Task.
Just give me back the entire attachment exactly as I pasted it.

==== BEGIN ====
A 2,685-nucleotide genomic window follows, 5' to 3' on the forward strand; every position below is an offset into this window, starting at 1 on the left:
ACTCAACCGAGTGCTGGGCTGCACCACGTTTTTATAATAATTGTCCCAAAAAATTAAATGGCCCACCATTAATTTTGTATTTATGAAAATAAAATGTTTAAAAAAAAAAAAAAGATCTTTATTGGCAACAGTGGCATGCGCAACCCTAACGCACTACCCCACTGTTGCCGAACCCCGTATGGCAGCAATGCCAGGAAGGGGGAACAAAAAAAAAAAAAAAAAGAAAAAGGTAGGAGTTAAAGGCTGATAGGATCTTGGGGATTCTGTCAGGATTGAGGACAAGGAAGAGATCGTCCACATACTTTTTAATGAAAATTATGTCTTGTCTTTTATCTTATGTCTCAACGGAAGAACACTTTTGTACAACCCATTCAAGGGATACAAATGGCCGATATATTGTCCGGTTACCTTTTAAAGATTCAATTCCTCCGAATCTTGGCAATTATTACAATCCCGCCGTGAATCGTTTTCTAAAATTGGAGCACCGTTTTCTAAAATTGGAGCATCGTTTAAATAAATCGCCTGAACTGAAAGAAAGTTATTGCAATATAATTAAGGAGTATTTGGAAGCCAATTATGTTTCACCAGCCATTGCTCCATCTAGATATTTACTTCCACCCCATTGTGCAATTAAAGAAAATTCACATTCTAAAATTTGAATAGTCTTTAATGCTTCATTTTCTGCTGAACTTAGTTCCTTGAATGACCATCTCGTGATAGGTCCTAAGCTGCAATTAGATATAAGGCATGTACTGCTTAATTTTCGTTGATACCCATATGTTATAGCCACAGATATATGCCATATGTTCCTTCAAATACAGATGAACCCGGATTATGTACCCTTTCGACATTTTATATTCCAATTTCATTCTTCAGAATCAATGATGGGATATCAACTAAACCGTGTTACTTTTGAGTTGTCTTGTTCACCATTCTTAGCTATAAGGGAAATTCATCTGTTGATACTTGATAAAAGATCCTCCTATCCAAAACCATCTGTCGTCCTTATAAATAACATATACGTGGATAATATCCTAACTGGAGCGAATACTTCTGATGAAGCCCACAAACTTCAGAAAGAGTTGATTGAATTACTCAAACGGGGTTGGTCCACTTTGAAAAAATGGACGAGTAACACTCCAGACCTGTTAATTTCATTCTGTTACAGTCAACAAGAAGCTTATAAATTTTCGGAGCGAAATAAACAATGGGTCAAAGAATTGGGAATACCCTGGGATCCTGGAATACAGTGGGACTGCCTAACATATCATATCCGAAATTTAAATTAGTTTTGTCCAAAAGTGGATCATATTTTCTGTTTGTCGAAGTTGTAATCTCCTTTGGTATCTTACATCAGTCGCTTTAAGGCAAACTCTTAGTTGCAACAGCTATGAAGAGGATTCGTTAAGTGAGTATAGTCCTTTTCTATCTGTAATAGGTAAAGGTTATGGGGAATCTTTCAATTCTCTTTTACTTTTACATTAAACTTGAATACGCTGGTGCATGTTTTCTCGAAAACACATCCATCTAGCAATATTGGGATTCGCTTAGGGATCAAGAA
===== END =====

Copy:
A 2,685-nucleotide genomic window follows, 5' to 3' on the forward strand; every position below is an offset into this window, starting at 1 on the left:
ACTCAACCGAGTGCTGGGCTGCACCACGTTTTTATAATAATTGTCCCAAAAAATTAAATGGCCCACCATTAATTTTGTATTTATGAAAATAAAATGTTTAAAAAAAAAAAAAAGATCTTTATTGGCAACAGTGGCATGCGCAACCCTAACGCACTACCCCACTGTTGCCGAACCCCGTATGGCAGCAATGCCAGGAAGGGGGAACAAAAAAAAAAAAAAAAAGAAAAAGGTAGGAGTTAAAGGCTGATAGGATCTTGGGGATTCTGTCAGGATTGAGGACAAGGAAGAGATCGTCCACATACTTTTTAATGAAAATTATGTCTTGTCTTTTATCTTATGTCTCAACGGAAGAACACTTTTGTACAACCCATTCAAGGGATACAAATGGCCGATATATTGTCCGGTTACCTTTTAAAGATTCAATTCCTCCGAATCTTGGCAATTATTACAATCCCGCCGTGAATCGTTTTCTAAAATTGGAGCACCGTTTTCTAAAATTGGAGCATCGTTTAAATAAATCGCCTGAACTGAAAGAAAGTTATTGCAATATAATTAAGGAGTATTTGGAAGCCAATTATGTTTCACCAGCCATTGCTCCATCTAGATATTTACTTCCACCCCATTGTGCAATTAAAGAAAATTCACATTCTAAAATTTGAATAGTCTTTAATGCTTCATTTTCTGCTGAACTTAGTTCCTTGAATGACCATCTCGTGATAGGTCCTAAGCTGCAATTAGATATAAGGCATGTACTGCTTAATTTTCGTTGATACCCATATGTTATAGCCACAGATATATGCCATATGTTCCTTCAAATACAGATGAACCCGGATTATGTACCCTTTCGACATTTTATATTCCAATTTCATTCTTCAGAATCAATGATGGGATATCAACTAAACCGTGTTACTTTTGAGTTGTCTTGTTCACCATTCTTAGCTATAAGGGAAATTCATCTGTTGATACTTGATAAAAGATCCTCCTATCCAAAACCATCTGTCGTCCTTATAAATAACATATACGTGGATAATATCCTAACTGGAGCGAATACTTCTGATGAAGCCCACAAACTTCAGAAAGAGTTGATTGAATTACTCAAACGGGGTTGGTCCACTTTGAAAAAATGGACGAGTAACACTCCAGACCTGTTAATTTCATTCTGTTACAGTCAACAAGAAGCTTATAAATTTTCGGAGCGAAATAAACAATGGGTCAAAGAATTGGGAATACCCTGGGATCCTGGAATACAGTGGGACTGCCTAACATATCATATCCGAAATTTAAATTAGTTTTGTCCAAAAGTGGATCATATTTTCTGTTTGTCGAAGTTGTAATCTCCTTTGGTATCTTACATCAGTCGCTTTAAGGCAAACTCTTAGTTGCAACAGCTATGAAGAGGATTCGTTAAGTGAGTATAGTCCTTTTCTATCTGTAATAGGTAAAGGTTATGGGGAATCTTTCAATTCTCTTTTACTTTTACATTAAACTTGAATACGCTGGTGCATGTTTTCTCGAAAACACATCCATCTAGCAATATTGGGATTCGCTTAGGGATCAAGAA